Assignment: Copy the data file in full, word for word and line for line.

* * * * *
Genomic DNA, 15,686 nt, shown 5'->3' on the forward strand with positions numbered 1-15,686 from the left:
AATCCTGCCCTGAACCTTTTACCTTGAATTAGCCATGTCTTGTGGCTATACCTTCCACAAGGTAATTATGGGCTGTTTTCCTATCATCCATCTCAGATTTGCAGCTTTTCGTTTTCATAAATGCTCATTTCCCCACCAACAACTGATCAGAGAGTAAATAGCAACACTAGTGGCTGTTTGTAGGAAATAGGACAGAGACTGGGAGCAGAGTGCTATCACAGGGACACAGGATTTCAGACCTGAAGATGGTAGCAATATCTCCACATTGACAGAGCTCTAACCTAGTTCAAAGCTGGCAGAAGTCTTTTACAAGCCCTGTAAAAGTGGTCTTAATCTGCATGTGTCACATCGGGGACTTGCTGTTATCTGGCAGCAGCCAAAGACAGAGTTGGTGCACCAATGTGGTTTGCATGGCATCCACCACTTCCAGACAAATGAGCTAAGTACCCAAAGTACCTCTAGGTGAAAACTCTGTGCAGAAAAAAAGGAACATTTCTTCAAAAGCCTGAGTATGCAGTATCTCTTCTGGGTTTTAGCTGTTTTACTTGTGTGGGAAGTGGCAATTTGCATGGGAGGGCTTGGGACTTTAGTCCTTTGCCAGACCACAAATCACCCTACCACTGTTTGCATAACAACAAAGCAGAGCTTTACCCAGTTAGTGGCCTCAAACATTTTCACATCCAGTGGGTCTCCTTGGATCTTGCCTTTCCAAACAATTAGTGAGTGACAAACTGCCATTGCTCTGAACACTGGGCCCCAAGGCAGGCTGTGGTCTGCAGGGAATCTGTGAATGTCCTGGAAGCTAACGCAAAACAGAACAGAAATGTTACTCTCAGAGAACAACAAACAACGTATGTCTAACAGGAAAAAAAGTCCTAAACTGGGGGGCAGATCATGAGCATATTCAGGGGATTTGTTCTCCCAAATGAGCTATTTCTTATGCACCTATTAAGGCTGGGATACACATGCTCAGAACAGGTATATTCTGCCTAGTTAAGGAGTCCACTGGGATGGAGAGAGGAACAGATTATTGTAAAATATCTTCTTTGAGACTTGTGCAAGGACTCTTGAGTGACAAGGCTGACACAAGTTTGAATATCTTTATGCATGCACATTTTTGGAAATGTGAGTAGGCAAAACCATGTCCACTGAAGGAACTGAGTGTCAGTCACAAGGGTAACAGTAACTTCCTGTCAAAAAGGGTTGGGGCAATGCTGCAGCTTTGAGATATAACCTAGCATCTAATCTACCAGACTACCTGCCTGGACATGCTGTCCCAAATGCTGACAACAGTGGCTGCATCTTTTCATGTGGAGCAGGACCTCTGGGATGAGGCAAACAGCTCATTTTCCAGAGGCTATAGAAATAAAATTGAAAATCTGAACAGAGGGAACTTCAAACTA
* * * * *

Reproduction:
Genomic DNA, 15,686 nt, shown 5'->3' on the forward strand with positions numbered 1-15,686 from the left:
AATCCTGCCCTGAACCTTTTACCTTGAATTAGCCATGTCTTGTGGCTATACCTTCCACAAGGTAATTATGGGCTGTTTTCCTATCATCCATCTCAGATTTGCAGCTTTTCGTTTTCATAAATGCTCATTTCCCCACCAACAACTGATCAGAGAGTAAATAGCAACACTAGTGGCTGTTTGTAGGAAATAGGACAGAGACTGGGAGCAGAGTGCTATCACAGGGACACAGGATTTCAGACCTGAAGATGGTAGCAATATCTCCACATTGACAGAGCTCTAACCTAGTTCAAAGCTGGCAGAAGTCTTTTACAAGCCCTGTAAAAGTGGTCTTAATCTGCATGTGTCACATCGGGGACTTGCTGTTATCTGGCAGCAGCCAAAGACAGAGTTGGTGCACCAATGTGGTTTGCATGGCATCCACCACTTCCAGACAAATGAGCTAAGTACCCAAAGTACCTCTAGGTGAAAACTCTGTGCAGAAAAAAAGGAACATTTCTTCAAAAGCCTGAGTATGCAGTATCTCTTCTGGGTTTTAGCTGTTTTACTTGTGTGGGAAGTGGCAATTTGCATGGGAGGGCTTGGGACTTTAGTCCTTTGCCAGACCACAAATCACCCTACCACTGTTTGCATAACAACAAAGCAGAGCTTTACCCAGTTAGTGGCCTCAAACATTTTCACATCCAGTGGGTCTCCTTGGATCTTGCCTTTCCAAACAATTAGTGAGTGACAAACTGCCATTGCTCTGAACACTGGGCCCCAAGGCAGGCTGTGGTCTGCAGGGAATCTGTGAATGTCCTGGAAGCTAACGCAAAACAGAACAGAAATGTTACTCTCAGAGAACAACAAACAACGTATGTCTAACAGGAAAAAAAGTCCTAAACTGGGGGGCAGATCATGAGCATATTCAGGGGATTTGTTCTCCCAAATGAGCTATTTCTTATGCACCTATTAAGGCTGGGATACACATGCTCAGAACAGGTATATTCTGCCTAGTTAAGGAGTCCACTGGGATGGAGAGAGGAACAGATTATTGTAAAATATCTTCTTTGAGACTTGTGCAAGGACTCTTGAGTGACAAGGCTGACACAAGTTTGAATATCTTTATGCATGCACATTTTTGGAAATGTGAGTAGGCAAAACCATGTCCACTGAAGGAACTGAGTGTCAGTCACAAGGGTAACAGTAACTTCCTGTCAAAAAGGGTTGGGGCAATGCTGCAGCTTTGAGATATAACCTAGCATCTAATCTACCAGACTACCTGCCTGGACATGCTGTCCCAAATGCTGACAACAGTGGCTGCATCTTTTCATGTGGAGCAGGACCTCTGGGATGAGGCAAACAGCTCATTTTCCAGAGGCTATAGAAATAAAATTGAAAATCTGAACAGAGGGAACTTCAAACTA